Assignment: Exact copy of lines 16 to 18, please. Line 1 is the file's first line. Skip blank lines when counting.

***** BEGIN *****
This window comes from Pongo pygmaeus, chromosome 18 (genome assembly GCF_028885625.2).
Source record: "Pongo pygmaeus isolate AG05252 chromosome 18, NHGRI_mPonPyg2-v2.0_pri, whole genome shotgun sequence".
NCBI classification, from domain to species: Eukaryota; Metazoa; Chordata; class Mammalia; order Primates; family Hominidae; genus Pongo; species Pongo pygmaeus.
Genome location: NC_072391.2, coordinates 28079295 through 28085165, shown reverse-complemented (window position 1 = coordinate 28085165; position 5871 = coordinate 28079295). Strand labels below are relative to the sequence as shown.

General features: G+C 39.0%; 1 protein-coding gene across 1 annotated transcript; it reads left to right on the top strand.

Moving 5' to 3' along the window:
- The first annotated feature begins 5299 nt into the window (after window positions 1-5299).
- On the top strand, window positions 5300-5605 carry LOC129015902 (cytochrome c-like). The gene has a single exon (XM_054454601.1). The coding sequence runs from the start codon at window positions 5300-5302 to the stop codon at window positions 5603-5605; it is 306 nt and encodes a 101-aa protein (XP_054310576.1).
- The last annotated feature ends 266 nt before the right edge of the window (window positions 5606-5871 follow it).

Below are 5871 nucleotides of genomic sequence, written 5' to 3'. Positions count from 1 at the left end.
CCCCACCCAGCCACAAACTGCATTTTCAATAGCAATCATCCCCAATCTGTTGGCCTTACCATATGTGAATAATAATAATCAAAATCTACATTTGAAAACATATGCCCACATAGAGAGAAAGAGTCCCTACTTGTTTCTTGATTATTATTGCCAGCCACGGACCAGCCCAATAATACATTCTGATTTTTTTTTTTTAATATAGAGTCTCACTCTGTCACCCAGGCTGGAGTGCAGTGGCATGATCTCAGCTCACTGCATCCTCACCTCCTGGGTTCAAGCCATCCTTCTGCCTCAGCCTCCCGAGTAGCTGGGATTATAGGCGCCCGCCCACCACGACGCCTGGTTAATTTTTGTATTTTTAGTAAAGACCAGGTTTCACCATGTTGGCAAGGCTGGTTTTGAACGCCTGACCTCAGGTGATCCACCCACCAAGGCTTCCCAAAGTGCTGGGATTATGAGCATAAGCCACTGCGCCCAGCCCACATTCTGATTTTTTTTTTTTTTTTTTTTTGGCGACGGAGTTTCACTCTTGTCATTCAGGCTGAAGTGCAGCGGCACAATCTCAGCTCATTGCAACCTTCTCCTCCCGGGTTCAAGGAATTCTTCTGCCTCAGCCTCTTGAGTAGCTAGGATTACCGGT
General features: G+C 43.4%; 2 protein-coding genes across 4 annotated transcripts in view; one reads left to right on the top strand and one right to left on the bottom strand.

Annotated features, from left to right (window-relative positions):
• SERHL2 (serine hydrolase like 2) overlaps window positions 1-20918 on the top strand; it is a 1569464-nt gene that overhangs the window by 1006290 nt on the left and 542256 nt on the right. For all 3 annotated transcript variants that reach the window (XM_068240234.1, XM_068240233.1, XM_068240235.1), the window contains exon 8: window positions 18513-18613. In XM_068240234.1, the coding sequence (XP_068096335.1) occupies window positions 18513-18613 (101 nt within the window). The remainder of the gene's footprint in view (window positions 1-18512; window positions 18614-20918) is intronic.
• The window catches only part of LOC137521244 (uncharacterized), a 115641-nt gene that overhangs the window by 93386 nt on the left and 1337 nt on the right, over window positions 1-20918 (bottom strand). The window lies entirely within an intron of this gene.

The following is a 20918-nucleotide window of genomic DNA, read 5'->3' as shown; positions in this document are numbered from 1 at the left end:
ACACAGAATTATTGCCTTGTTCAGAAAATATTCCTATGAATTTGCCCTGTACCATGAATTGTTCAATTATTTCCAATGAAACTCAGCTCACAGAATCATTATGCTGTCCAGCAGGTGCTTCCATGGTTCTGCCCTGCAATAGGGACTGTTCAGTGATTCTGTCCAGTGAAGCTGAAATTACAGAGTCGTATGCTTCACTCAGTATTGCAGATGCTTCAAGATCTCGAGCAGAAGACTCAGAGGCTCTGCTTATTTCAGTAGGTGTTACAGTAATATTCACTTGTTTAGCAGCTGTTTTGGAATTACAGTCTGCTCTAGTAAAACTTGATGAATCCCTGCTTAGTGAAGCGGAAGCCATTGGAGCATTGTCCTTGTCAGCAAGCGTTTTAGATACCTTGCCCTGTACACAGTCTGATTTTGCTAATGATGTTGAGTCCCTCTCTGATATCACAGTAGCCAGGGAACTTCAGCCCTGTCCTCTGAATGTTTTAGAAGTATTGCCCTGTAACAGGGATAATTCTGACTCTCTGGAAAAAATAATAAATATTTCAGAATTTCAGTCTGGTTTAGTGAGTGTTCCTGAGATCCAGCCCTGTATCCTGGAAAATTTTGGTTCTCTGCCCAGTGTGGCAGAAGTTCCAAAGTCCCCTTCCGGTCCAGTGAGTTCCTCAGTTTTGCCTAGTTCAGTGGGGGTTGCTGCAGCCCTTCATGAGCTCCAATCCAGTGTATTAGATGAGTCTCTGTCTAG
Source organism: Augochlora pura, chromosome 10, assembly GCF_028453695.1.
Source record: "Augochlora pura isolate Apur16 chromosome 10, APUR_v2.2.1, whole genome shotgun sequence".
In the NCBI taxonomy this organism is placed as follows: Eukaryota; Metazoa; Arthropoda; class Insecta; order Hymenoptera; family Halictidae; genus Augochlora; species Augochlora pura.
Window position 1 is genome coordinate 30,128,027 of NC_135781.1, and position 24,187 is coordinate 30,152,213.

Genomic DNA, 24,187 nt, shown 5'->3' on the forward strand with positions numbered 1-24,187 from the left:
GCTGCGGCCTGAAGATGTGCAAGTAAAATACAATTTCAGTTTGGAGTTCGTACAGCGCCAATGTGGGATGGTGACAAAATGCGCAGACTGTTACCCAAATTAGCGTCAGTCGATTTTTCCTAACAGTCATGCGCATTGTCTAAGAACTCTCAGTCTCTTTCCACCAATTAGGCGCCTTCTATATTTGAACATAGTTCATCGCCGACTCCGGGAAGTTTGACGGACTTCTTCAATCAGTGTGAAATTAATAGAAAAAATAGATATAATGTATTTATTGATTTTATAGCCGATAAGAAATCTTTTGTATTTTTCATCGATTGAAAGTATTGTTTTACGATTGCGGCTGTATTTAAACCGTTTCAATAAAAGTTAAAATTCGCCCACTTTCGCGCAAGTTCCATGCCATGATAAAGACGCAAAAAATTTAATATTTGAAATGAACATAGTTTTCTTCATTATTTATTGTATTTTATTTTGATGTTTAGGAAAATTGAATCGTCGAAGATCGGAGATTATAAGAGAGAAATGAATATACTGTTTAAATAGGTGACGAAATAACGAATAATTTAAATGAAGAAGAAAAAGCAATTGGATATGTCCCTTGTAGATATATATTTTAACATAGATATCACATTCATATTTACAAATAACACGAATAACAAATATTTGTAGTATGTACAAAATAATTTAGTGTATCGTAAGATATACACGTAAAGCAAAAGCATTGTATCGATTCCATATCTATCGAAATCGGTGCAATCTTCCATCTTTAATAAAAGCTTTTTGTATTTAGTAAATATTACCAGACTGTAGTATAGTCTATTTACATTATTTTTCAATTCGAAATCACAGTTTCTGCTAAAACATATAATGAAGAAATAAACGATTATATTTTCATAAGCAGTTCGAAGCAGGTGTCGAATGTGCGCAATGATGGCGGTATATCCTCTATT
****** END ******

The following is a 20918-nucleotide window of genomic DNA, read 5'->3' as shown; positions in this document are numbered from 1 at the left end:
ACACAGAATTATTGCCTTGTTCAGAAAATATTCCTATGAATTTGCCCTGTACCATGAATTGTTCAATTATTTCCAATGAAACTCAGCTCACAGAATCATTATGCTGTCCAGCAGGTGCTTCCATGGTTCTGCCCTGCAATAGGGACTGTTCAGTGATTCTGTCCAGTGAAGCTGAAATTACAGAGTCGTATGCTTCACTCAGTATTGCAGATGCTTCAAGATCTCGAGCAGAAGACTCAGAGGCTCTGCTTATTTCAGTAGGTGTTACAGTAATATTCACTTGTTTAGCAGCTGTTTTGGAATTACAGTCTGCTCTAGTAAAACTTGATGAATCCCTGCTTAGTGAAGCGGAAGCCATTGGAGCATTGTCCTTGTCAGCAAGCGTTTTAGATACCTTGCCCTGTACACAGTCTGATTTTGCTAATGATGTTGAGTCCCTCTCTGATATCACAGTAGCCAGGGAACTTCAGCCCTGTCCTCTGAATGTTTTAGAAGTATTGCCCTGTAACAGGGATAATTCTGACTCTCTGGAAAAAATAATAAATATTTCAGAATTTCAGTCTGGTTTAGTGAGTGTTCCTGAGATCCAGCCCTGTATCCTGGAAAATTTTGGTTCTCTGCCCAGTGTGGCAGAAGTTCCAAAGTCCCCTTCCGGTCCAGTGAGTTCCTCAGTTTTGCCTAGTTCAGTGGGGGTTGCTGCAGCCCTTCATGAGCTCCAATCCAGTGTATTAGATGAGTCTCTGTCTAG
Source organism: Augochlora pura, chromosome 10, assembly GCF_028453695.1.